Debunking the myth that educational freedom sends “government money” to religious schools
4 min read

Debunking the myth that educational freedom sends “government money” to religious schools

Next Gen
Nov 12
4 min read

After this week’s Arkansas elections, it is more clear than ever: educational freedom is finally on its way to the Natural State. 

State legislative candidates and Governor-elect Sarah Huckabee Sanders all made educational freedom cornerstones of their campaigns. Virtually across the board, they were resoundingly successful.

The people of Arkansas sent a clear message that it’s time to disrupt the education status quo and put students first, once and for all.

This is tremendous news for low-income Arkansas children who are trapped in failing schools; for kids with learning or other disabilities who need more focused teaching beyond what they can get in a traditional setting; and for parents who want to send their kids to schools that more closely align with their values.

Of course, this news is not all peaches and cream for the typical naysayers and defenders of the status quo. These small but loud voices are already lighting their warpath against educational freedom, claiming it will “send government money to religious schools” and is therefore somehow un-American or improper.

But this claim is full of myths.

First, there is no such thing as “government money.” Any and all money that governments have come from taxpayers. By definition, then, any educational freedom plan that allows students to use monetary resources to transfer to religious schools is not a transfer of government money–because government money doesn’t exist.

A plan like this would simply allow families to retain their own money and use it at a school of their choice, rather than being forced into a particular school based on arbitrary lines drawn by government bureaucrats.

Second, educational freedom is about far more than just “religious” schools. Sure, there are plenty of religious private schools in Arkansas and hopefully any plan put forth by state policymakers will include them in it, as it would be unfair to exclude them.

But educational freedom is a lot broader. It means letting kids go to different public schools if they so choose.

It means letting kids attend charter schools, which are non-religious, if they choose. 

It means letting kids attend non-religious private schools if they choose. 

It means letting kids be homeschooled if they choose. 

It could also mean letting kids participate in virtual schools or micro-schools if that fits their needs best.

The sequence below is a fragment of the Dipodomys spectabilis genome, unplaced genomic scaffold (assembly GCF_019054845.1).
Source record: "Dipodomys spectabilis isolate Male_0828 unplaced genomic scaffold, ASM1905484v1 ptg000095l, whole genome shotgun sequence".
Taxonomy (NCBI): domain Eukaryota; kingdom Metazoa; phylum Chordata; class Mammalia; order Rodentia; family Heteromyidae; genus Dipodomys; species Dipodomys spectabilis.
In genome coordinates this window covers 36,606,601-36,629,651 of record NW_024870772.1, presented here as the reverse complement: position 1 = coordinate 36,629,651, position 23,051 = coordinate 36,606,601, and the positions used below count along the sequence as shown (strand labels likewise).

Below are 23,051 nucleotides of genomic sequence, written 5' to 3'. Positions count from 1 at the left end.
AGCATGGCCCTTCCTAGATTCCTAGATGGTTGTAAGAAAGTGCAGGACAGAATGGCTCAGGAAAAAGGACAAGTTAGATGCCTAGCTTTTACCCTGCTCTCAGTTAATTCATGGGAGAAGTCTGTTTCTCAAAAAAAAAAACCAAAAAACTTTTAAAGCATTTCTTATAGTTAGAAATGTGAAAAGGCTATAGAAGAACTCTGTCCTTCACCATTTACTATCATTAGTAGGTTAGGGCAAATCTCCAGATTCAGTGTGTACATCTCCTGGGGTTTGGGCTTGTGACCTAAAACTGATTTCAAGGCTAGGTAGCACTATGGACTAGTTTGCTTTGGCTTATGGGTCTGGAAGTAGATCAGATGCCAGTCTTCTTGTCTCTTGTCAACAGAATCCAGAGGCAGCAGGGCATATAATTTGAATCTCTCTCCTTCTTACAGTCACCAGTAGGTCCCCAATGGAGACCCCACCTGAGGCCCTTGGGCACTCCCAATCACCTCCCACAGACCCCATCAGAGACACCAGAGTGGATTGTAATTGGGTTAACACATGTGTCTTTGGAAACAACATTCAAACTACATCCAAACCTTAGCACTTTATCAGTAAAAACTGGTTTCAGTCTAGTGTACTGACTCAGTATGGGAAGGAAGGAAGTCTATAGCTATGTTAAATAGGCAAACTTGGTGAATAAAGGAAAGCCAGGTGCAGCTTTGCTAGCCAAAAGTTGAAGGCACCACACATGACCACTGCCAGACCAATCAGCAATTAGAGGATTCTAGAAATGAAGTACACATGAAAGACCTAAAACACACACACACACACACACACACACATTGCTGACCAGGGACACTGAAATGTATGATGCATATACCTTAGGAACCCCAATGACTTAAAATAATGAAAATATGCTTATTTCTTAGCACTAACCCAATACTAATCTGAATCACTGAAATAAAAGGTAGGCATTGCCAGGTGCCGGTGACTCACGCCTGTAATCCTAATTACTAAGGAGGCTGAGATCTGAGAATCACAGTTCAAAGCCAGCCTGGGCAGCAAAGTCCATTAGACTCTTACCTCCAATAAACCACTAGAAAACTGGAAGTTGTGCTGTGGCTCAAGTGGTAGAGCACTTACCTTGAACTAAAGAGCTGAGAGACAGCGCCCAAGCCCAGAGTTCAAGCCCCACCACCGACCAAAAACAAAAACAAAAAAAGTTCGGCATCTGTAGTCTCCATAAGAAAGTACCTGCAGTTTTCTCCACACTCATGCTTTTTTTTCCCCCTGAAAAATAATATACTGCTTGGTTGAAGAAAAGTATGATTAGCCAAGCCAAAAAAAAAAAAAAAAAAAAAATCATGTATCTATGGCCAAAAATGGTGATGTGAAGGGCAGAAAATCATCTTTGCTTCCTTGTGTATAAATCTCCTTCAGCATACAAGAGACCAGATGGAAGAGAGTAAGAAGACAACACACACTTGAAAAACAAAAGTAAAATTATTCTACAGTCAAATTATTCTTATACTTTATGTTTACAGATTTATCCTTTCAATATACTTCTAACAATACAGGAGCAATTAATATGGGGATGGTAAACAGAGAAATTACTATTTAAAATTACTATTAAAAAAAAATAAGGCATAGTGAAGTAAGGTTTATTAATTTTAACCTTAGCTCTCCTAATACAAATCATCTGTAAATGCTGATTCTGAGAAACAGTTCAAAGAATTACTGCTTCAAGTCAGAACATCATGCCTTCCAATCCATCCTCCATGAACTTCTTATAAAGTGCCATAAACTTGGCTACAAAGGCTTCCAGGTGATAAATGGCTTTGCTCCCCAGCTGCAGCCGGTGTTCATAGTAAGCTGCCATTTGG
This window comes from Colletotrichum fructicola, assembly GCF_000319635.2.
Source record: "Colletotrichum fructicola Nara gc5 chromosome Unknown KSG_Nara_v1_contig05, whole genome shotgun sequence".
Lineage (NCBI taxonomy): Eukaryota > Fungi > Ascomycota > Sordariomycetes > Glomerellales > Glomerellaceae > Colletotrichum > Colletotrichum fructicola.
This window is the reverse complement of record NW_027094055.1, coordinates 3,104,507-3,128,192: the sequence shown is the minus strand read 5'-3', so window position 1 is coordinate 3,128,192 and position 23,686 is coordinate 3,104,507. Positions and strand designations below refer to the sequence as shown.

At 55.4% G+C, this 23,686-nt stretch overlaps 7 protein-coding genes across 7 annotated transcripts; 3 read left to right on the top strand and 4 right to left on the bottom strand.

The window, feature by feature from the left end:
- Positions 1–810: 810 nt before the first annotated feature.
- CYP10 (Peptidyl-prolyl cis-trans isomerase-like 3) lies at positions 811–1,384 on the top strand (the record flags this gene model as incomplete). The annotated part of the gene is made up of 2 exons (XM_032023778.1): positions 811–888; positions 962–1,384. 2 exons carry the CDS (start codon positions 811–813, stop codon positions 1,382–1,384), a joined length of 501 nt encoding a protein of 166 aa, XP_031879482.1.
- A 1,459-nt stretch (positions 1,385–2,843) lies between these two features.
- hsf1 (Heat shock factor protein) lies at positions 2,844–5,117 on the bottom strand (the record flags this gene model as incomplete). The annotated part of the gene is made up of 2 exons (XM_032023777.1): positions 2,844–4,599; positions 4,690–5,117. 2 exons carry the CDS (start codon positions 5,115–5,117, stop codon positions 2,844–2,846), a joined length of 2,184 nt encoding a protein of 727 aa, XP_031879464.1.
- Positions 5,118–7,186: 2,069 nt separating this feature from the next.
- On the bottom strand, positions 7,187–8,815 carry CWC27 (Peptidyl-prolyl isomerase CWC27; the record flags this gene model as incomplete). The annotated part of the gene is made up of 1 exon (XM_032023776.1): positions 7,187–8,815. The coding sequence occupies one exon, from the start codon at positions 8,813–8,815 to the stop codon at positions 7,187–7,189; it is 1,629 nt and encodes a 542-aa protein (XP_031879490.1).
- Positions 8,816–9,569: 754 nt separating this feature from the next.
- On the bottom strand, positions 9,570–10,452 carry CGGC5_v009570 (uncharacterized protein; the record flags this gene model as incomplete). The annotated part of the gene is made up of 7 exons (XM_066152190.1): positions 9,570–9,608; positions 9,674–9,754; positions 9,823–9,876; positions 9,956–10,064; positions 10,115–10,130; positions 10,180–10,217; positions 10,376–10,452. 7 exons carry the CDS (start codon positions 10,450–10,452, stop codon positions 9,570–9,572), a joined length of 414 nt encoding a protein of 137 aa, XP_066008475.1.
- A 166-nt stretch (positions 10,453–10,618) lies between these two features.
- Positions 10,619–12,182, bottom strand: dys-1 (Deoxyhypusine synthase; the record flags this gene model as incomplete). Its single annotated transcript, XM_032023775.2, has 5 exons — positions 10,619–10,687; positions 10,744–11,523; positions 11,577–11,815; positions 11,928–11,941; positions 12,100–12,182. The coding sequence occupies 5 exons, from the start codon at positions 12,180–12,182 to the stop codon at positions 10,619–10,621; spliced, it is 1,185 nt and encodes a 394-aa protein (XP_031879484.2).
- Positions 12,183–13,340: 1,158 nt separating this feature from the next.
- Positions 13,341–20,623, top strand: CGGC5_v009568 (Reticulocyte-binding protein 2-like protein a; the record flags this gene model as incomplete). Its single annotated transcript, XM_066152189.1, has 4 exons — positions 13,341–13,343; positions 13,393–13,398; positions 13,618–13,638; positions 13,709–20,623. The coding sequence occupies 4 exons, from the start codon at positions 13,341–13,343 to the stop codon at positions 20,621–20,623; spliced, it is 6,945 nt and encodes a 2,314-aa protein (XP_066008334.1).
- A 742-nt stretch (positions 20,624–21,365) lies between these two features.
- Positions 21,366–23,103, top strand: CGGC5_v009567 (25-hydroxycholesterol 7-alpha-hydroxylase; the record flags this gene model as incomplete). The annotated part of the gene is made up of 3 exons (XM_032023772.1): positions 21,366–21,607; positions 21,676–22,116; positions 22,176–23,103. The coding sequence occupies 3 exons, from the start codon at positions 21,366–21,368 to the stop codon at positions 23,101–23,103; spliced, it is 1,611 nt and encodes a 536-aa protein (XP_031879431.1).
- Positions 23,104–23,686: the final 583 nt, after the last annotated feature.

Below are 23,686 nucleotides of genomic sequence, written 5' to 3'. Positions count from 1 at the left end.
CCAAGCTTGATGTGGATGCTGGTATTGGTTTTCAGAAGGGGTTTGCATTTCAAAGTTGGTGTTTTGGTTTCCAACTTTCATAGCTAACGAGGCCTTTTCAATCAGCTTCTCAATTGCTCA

It will be up to Arkansas policymakers to decide how broad they want to go; we would suggest they go as broad as possible, to help as many Arkansas kids as possible. But to pretend that educational freedom is only or even mostly about religious schools is simply incorrect.

Finally, “government money,” as the Left defines it, goes to religious institutions every single day, in every corner of Arkansas, and they do not say a word. Well, in fact, they advocate for it.

For example, take some of the state’s largest hospitals: Baptist Health, St. Vincent’s, Mercy Hospital, and NEA Baptist, just to name a few. These are all religious organizations that get hundreds of millions of dollars in “government money” every year. Opponents of educational freedom regularly advocate for more and more government funding of these institutions. Why is this "transfer" of "government money" ok but educational freedom is not?

How about The Salvation Army? They are a deeply religious organization. Do educational freedom opponents object to them getting “government” funding?

Or perhaps local partnerships with Arkansas religious nonprofits that help fight addiction? Or help provide homeless care and meals? Or help recruit and train foster parents for the state? Are educational freedom opponents opposed to this?

The list of religious institutions that get “government money” is perhaps endless, yet opponents of educational freedom say nothing. (In fact, in many cases, they openly advocate for more of this type of spending.)

Here’s the truth: educational freedom is coming to Arkansas. And when it does, it will finally create a level playing field for Arkansas kids. It will put parents back in charge by giving them back their money—not government's—and allow them to choose the school that best suits the individual needs of their kids.

And this is good news for every single Arkansas child.

Image of the story authorNicholas Horton
Founder & CEO

Nic Horton is a native Arkansan and Founder & CEO of Opportunity Arkansas. He has spent more than a decade in the conservative movement as an expert on election, disability, tax, welfare, and workforce reform.

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